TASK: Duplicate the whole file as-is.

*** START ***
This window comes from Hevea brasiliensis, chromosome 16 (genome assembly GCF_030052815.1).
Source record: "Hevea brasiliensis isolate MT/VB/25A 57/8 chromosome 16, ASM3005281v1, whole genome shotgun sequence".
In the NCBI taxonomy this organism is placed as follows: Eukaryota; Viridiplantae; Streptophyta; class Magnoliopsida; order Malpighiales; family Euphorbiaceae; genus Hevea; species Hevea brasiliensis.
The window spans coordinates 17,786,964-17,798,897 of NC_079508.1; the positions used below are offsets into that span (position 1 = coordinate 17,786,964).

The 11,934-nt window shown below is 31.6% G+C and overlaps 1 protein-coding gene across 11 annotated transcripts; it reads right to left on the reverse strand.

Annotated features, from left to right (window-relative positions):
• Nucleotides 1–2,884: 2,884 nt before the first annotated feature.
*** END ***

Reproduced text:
This window comes from Hevea brasiliensis, chromosome 16 (genome assembly GCF_030052815.1).
Source record: "Hevea brasiliensis isolate MT/VB/25A 57/8 chromosome 16, ASM3005281v1, whole genome shotgun sequence".
In the NCBI taxonomy this organism is placed as follows: Eukaryota; Viridiplantae; Streptophyta; class Magnoliopsida; order Malpighiales; family Euphorbiaceae; genus Hevea; species Hevea brasiliensis.
The window spans coordinates 17,786,964-17,798,897 of NC_079508.1; the positions used below are offsets into that span (position 1 = coordinate 17,786,964).

The 11,934-nt window shown below is 31.6% G+C and overlaps 1 protein-coding gene across 11 annotated transcripts; it reads right to left on the reverse strand.

Annotated features, from left to right (window-relative positions):
• Nucleotides 1–2,884: 2,884 nt before the first annotated feature.